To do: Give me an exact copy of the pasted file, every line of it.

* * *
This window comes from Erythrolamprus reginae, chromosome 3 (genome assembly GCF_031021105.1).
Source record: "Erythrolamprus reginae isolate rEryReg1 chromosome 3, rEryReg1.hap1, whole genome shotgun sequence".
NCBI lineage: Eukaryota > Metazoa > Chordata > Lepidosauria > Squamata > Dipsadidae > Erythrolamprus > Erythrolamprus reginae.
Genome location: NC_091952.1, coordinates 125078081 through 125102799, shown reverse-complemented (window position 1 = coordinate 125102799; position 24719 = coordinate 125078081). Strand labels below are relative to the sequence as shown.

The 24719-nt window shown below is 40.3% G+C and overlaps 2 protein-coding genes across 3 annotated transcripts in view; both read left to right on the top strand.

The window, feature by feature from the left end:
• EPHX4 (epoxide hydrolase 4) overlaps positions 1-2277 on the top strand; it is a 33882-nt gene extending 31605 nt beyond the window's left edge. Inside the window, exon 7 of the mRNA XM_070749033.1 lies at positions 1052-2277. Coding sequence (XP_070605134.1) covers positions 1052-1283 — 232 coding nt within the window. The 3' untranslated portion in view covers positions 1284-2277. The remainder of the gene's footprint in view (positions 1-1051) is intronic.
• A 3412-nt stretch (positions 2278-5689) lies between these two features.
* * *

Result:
This window comes from Erythrolamprus reginae, chromosome 3 (genome assembly GCF_031021105.1).
Source record: "Erythrolamprus reginae isolate rEryReg1 chromosome 3, rEryReg1.hap1, whole genome shotgun sequence".
NCBI lineage: Eukaryota > Metazoa > Chordata > Lepidosauria > Squamata > Dipsadidae > Erythrolamprus > Erythrolamprus reginae.
Genome location: NC_091952.1, coordinates 125078081 through 125102799, shown reverse-complemented (window position 1 = coordinate 125102799; position 24719 = coordinate 125078081). Strand labels below are relative to the sequence as shown.

The 24719-nt window shown below is 40.3% G+C and overlaps 2 protein-coding genes across 3 annotated transcripts in view; both read left to right on the top strand.

The window, feature by feature from the left end:
• EPHX4 (epoxide hydrolase 4) overlaps positions 1-2277 on the top strand; it is a 33882-nt gene extending 31605 nt beyond the window's left edge. Inside the window, exon 7 of the mRNA XM_070749033.1 lies at positions 1052-2277. Coding sequence (XP_070605134.1) covers positions 1052-1283 — 232 coding nt within the window. The 3' untranslated portion in view covers positions 1284-2277. The remainder of the gene's footprint in view (positions 1-1051) is intronic.
• A 3412-nt stretch (positions 2278-5689) lies between these two features.